SC: Overall, the city’s investment in sustainable transportation solutions is lacking, but the funds we need to make a real dent in our transportation problems and the agencies that control that funding are at the State and Federal levels. As a City, we could spend all the general funds we have on transportation and still not build the modern transportation infrastructure we need. I know in Southeast Baltimore, we need a Plan B to the Red Line and something that deals with the increasing traffic between Harbor East and I-95. Only State and Federal money can address problems at that scale in Southeast and all over the City. Furthermore, we have such a weak picture of what money is available in the budget now without real audits, and there are so many urgent needs. All that said, I think there is transportation revenue we are not yet collecting but could. First, I am advocating rolling traffic impact fees for developers that get reassessed five and ten years after the completion of a development. Right now, we assess these fees only once, and they seem to always be inadequate to meet the costs in traffic and transportation needs.

A recent study by Harvard economists found that the single strongest factor affecting the odds of a child escaping poverty is not the test scores of his or her local schools or the crime in the community; it is the percent of workers in his or her neighborhood who have long commutes. How do you plan to improve transportation options and commute times for our most vulnerable residents?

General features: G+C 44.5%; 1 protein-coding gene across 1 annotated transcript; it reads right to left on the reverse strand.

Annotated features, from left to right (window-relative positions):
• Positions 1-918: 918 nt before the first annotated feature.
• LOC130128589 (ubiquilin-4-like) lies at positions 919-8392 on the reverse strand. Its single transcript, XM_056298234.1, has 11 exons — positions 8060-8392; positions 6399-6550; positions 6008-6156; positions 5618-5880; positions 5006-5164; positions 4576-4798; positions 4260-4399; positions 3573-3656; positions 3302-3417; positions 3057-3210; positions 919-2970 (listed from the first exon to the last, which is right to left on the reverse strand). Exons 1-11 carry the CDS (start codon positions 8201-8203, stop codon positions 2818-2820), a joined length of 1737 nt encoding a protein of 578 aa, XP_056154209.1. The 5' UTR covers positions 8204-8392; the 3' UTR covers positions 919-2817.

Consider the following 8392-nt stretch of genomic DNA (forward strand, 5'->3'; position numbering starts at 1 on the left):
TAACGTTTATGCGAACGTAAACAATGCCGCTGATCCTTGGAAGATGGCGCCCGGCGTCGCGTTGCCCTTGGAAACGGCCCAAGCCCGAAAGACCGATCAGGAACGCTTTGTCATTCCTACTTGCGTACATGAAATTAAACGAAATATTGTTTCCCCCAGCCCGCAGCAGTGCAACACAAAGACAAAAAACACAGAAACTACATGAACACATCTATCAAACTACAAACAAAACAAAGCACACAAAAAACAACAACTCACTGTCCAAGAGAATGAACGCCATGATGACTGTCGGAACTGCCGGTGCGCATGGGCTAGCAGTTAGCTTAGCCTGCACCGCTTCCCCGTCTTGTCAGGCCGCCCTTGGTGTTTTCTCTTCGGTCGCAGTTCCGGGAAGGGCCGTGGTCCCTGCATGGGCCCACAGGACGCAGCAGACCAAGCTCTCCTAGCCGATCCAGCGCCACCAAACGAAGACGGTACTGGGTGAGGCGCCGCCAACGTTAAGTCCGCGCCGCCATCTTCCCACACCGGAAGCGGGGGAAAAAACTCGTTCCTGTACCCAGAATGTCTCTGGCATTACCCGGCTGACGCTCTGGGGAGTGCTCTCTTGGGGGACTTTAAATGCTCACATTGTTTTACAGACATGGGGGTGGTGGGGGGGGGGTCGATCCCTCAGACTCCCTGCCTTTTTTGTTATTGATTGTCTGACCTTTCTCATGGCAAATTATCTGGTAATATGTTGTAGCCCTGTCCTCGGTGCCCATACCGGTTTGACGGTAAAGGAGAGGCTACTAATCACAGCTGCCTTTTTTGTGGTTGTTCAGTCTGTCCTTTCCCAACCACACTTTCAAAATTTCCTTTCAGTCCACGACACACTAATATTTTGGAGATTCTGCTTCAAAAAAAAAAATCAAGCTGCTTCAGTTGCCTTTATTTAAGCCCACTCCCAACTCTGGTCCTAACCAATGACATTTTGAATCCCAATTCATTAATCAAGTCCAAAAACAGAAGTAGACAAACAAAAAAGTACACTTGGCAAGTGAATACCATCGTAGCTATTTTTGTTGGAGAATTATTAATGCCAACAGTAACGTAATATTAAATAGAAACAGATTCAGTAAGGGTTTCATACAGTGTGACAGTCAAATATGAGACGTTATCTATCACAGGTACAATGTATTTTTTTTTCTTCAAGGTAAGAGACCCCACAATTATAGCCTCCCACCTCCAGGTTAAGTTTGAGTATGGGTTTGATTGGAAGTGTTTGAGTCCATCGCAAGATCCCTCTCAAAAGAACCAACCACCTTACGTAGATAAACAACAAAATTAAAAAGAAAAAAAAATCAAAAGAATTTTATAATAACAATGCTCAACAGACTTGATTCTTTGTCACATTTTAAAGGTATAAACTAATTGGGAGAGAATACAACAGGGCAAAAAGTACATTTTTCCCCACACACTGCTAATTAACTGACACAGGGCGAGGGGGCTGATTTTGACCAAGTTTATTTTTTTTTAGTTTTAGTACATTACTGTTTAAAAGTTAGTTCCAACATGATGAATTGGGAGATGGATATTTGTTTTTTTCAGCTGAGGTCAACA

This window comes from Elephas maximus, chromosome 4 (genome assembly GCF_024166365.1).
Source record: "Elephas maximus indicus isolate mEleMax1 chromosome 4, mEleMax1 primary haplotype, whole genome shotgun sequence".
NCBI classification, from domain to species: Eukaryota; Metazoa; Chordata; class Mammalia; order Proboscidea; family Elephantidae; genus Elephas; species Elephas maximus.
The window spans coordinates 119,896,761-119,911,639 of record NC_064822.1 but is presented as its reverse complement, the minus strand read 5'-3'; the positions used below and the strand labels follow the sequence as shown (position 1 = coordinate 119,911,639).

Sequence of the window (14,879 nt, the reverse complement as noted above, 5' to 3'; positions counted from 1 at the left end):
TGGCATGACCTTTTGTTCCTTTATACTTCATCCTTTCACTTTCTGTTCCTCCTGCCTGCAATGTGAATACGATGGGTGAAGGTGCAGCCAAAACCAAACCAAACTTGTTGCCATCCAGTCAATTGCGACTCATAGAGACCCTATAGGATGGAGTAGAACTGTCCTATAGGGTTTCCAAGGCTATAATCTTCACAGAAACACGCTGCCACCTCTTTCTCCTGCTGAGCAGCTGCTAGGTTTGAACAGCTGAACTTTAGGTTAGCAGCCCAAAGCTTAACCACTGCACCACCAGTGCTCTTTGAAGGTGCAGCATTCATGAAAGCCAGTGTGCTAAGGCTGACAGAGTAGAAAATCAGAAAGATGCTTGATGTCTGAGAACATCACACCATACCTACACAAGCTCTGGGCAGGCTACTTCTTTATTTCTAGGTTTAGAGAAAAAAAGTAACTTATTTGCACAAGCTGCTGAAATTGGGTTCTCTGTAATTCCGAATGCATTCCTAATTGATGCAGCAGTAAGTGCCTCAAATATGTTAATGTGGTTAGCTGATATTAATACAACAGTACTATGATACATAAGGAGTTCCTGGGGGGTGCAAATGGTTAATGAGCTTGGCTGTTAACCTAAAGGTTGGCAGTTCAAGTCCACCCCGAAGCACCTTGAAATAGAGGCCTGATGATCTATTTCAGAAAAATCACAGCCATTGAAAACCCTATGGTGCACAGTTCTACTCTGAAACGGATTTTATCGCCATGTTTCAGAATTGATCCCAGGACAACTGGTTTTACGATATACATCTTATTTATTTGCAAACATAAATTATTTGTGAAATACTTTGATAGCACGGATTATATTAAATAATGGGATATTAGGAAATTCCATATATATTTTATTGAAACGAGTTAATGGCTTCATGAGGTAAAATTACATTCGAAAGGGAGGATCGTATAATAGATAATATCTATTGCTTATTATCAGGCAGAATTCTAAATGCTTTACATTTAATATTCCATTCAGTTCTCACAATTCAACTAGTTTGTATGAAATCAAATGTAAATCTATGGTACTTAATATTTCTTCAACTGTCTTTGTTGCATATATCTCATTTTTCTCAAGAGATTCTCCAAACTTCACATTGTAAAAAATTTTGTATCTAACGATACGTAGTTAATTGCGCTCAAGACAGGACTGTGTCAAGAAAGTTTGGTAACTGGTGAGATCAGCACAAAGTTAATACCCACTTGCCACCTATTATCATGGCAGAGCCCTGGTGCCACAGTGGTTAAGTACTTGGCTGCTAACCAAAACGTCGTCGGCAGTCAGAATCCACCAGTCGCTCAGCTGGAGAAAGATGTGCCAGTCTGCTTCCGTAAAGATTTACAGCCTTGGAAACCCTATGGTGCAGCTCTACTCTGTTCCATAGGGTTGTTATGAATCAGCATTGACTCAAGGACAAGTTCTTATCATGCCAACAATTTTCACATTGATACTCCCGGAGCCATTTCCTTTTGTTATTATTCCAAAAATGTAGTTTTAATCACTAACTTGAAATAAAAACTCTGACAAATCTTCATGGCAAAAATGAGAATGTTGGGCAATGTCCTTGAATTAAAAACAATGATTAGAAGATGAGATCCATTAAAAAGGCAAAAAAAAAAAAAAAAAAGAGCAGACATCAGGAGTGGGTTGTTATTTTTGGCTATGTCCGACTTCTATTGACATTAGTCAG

SC: Many of our most vulnerable residents rely on buses to commute, and so as a member of the City Council, I will be persistent and smart about lobbying the State to make the MTA responsive to the City’s needs. Our State legislators are doing incredible oversight and reform work; and I strongly support Delegate Brooke Lierman’s efforts to transition MTA’s governance toward more regional control, similar to Washington, D.C.’s, WMATA board. Of course, the Governor has the new B-Link proposal; let’s shape it to work for Baltimore. And, simply put, we need to get on the bus ourselves so that we know what riders are demanding. As I mentioned before, when I worked in Washington, D.C., for a year, I rode the bus and MARC back and forth every day. It all worked well for me, but I was a choice rider on a relatively direct route with a monthly pass paid for by my Federal employer. We’ve got to make the MTA as seamless for every rider. And there are so many obvious fixes to the MTA – universal use of the Charm Card or a unified farecard, real-time movement tracking, and eliminating duplicative routes – that this is somewhere the Council can actually exert its influence and advocate for something better.

What other information about your candidacy would you like to share with our members?

SC: I will serve you the First District and City the way I served my soldiers and commanders in the Army: I will put mission first. This is not about politics for me. When a soldier asked me for help or a commander gave me an order, I didn’t worry about who gets the credit or the blame; I just got it done. I found out the information I needed, I brought together the people who needed to know it, and together we came up with solutions to advance the mission. That’s what I’m going to do for you. And I will make being Councilman my full-time job, working to improve our lives in this District and our City every day.